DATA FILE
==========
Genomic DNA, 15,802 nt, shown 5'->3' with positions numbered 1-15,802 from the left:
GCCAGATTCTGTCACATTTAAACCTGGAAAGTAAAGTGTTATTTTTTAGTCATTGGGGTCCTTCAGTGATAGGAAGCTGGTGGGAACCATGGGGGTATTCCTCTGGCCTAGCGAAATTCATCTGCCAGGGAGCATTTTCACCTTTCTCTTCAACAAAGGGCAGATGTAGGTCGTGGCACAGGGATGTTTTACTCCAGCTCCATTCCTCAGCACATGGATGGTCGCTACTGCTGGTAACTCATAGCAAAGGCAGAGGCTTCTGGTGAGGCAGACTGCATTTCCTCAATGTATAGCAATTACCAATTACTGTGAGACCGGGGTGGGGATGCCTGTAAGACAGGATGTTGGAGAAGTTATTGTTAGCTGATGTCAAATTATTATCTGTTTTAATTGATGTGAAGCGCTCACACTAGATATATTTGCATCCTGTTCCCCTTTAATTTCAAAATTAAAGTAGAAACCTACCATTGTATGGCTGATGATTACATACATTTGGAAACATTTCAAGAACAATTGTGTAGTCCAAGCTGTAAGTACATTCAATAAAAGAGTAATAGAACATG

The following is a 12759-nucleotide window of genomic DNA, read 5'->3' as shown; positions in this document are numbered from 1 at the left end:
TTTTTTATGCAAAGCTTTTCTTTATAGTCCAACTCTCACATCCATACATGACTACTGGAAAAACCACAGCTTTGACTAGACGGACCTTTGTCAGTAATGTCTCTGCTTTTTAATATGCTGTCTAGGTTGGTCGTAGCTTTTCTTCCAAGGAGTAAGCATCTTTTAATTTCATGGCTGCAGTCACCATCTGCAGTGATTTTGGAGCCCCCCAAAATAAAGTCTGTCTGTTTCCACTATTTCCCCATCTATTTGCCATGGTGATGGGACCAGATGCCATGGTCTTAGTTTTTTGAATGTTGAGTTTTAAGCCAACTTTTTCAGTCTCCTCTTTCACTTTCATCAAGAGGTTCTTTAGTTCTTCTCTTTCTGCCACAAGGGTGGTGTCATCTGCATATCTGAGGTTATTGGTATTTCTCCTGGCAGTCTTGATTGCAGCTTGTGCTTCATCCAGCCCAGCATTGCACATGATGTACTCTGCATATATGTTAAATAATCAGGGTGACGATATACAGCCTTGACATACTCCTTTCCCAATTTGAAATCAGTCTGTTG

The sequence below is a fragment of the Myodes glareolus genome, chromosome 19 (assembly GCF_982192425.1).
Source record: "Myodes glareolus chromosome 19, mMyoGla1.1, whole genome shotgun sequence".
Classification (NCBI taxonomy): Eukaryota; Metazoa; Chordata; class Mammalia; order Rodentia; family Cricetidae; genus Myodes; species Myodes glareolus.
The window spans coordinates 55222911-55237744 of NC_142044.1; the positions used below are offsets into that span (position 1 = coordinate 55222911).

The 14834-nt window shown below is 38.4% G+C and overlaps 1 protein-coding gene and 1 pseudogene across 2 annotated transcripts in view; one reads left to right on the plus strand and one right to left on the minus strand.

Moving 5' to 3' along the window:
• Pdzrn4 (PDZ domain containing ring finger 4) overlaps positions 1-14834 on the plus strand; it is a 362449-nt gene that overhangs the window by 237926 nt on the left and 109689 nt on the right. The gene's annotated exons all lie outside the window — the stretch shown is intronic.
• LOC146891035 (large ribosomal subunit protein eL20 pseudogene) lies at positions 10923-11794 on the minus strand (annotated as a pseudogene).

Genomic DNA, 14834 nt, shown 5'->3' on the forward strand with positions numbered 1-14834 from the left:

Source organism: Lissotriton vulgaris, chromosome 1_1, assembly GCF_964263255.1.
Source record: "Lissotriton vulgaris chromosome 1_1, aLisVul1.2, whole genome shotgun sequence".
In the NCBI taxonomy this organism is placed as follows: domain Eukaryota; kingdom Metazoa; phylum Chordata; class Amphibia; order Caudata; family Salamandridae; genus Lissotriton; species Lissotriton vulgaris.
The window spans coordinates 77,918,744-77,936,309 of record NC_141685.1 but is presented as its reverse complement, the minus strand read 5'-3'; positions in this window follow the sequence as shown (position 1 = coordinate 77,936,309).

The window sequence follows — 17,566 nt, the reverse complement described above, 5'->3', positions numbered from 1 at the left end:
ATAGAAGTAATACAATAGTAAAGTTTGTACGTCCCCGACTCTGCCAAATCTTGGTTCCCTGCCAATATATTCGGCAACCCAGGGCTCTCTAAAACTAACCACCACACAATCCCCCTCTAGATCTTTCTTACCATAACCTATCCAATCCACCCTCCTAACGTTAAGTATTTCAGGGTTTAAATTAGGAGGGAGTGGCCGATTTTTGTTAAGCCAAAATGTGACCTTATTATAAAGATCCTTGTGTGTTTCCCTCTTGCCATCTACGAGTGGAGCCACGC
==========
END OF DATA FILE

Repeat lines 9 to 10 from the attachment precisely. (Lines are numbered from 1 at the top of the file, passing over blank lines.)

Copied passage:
The 14834-nt window shown below is 38.4% G+C and overlaps 1 protein-coding gene and 1 pseudogene across 2 annotated transcripts in view; one reads left to right on the plus strand and one right to left on the minus strand.

Moving 5' to 3' along the window: